4. A video editing apparatus according to claim 1 wherein two sets of said transducers are mounted on said head assembly.
5. A method of mixing signals on video tape with signals from another source which comprises the steps of retrieving video signals by a transducer from a video tape moving relative to a head assembly on which said transducer is mounted, erasing said video signals on said video tape, mixing said retrieved video signals with video signals from another source, and recording said video signals on said erased video tape by a further transducer mounted on said head assembly.
6. A method of mixing signals on videotape with signals from another source according to claim 5 wherein said head assembly on which said transducers are mounted, is a rotated headwheel.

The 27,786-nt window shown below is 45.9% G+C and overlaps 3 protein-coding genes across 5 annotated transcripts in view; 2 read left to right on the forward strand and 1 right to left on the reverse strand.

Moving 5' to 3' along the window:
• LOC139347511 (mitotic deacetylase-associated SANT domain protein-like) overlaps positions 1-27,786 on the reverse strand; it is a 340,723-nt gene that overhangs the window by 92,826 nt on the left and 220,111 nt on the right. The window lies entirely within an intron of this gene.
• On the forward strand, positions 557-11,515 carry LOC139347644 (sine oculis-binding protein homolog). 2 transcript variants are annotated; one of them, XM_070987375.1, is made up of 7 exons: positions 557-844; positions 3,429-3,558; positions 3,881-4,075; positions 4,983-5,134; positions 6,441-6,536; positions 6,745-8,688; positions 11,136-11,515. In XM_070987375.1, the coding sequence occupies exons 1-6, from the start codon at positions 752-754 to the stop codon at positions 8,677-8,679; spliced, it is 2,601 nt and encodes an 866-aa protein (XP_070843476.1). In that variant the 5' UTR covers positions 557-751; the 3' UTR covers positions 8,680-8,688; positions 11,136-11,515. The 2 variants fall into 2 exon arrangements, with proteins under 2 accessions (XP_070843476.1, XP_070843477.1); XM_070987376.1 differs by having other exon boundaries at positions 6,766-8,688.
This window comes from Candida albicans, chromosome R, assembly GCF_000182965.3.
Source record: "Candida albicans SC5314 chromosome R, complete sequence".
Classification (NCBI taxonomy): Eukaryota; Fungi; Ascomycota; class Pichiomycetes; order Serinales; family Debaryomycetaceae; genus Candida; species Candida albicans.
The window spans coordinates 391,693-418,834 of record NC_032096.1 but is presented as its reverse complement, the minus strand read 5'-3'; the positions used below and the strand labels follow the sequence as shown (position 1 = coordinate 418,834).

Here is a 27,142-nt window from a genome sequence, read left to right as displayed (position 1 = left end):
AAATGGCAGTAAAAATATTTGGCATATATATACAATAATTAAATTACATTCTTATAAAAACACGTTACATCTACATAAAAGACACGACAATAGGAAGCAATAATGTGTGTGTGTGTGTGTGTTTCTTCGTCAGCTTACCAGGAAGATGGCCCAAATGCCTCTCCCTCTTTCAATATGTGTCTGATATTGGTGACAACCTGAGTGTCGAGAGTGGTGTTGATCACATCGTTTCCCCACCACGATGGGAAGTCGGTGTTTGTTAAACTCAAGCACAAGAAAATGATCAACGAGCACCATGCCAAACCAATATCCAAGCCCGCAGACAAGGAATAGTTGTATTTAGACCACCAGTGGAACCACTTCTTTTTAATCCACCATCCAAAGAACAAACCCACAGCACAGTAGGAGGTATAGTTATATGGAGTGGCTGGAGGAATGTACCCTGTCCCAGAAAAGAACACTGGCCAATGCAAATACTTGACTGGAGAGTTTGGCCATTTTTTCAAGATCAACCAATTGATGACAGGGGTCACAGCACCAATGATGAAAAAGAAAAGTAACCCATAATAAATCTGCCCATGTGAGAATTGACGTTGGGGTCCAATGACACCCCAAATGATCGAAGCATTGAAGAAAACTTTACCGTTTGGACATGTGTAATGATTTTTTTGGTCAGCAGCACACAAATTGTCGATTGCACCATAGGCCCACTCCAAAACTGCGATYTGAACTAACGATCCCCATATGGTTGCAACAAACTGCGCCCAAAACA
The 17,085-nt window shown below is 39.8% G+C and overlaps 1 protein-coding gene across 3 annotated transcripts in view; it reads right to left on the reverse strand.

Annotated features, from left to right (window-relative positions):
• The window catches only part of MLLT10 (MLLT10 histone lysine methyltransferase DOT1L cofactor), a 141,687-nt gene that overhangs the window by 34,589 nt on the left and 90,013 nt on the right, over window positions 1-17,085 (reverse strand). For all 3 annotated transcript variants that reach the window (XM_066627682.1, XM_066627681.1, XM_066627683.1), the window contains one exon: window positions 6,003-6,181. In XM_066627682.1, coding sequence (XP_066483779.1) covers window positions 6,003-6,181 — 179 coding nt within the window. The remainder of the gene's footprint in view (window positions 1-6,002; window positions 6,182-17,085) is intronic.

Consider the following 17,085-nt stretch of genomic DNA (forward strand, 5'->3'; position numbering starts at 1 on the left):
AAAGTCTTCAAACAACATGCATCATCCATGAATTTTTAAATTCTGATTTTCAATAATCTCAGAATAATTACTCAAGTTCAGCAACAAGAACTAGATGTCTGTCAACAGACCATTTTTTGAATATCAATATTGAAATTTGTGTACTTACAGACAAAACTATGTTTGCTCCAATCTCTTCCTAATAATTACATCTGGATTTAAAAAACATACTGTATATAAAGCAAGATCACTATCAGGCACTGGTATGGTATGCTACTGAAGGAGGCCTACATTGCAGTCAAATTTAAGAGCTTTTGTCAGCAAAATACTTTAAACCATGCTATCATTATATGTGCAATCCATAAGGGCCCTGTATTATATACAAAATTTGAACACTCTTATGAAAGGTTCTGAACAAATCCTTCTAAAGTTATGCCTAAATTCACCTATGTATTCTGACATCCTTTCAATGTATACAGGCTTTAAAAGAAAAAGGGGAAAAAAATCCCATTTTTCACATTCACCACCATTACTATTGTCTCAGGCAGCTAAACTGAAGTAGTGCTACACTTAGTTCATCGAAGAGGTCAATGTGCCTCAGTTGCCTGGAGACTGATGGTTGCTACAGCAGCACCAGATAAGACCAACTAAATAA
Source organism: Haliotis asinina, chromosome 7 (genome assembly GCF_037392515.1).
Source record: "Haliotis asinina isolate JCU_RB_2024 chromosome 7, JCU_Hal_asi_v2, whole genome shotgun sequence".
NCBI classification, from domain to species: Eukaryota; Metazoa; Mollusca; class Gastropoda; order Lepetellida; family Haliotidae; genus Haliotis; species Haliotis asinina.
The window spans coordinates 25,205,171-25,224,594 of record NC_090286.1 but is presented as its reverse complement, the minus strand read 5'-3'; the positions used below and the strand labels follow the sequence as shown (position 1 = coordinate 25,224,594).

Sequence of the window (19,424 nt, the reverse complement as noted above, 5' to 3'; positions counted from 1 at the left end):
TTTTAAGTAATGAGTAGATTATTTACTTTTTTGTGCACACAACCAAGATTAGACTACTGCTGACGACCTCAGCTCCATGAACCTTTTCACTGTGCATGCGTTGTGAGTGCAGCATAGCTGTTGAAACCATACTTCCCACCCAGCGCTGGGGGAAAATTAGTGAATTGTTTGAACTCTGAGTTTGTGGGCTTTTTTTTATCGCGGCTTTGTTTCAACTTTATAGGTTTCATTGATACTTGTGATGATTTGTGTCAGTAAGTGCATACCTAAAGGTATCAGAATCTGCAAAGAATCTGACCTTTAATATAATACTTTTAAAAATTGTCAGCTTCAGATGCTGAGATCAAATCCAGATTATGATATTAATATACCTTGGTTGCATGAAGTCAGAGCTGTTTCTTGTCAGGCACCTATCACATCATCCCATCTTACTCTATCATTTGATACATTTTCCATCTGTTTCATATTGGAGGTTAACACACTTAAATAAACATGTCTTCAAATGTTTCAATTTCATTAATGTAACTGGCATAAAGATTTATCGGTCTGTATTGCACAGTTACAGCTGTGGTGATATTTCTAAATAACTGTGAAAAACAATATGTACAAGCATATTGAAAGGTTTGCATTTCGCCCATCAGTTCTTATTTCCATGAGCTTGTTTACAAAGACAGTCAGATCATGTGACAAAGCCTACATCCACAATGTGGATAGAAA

Description
BACKGROUND OF THE INVENTION

Existing editing capabilities of present video recorders are limited to that of making butt-edits, i.e., the changing of one scene to another instantaneously. Production editing frequently requires special-effects editing such as `dissolve` or `wipe` edits, where the change from one scene to another is not abrupt, but a timed mixing of the video of the two scenes. Presently, this requires the use of an additional video recorder plus external video mixing and timing circuits.

SUMMARY OF THE INVENTION

The primary object of the present invention is to provide a self-contained special effects editing mode for video recorders.

BRIEF DESCRIPTION OF THE DRAWING

FIG. 1 shows a portion of a head wheel assembly commonly used in helical scan video recorders, the arrangements of the heads and their electrical connection with the support electronics.

DESCRIPTION OF THE PREFERRED EMBODIMENTS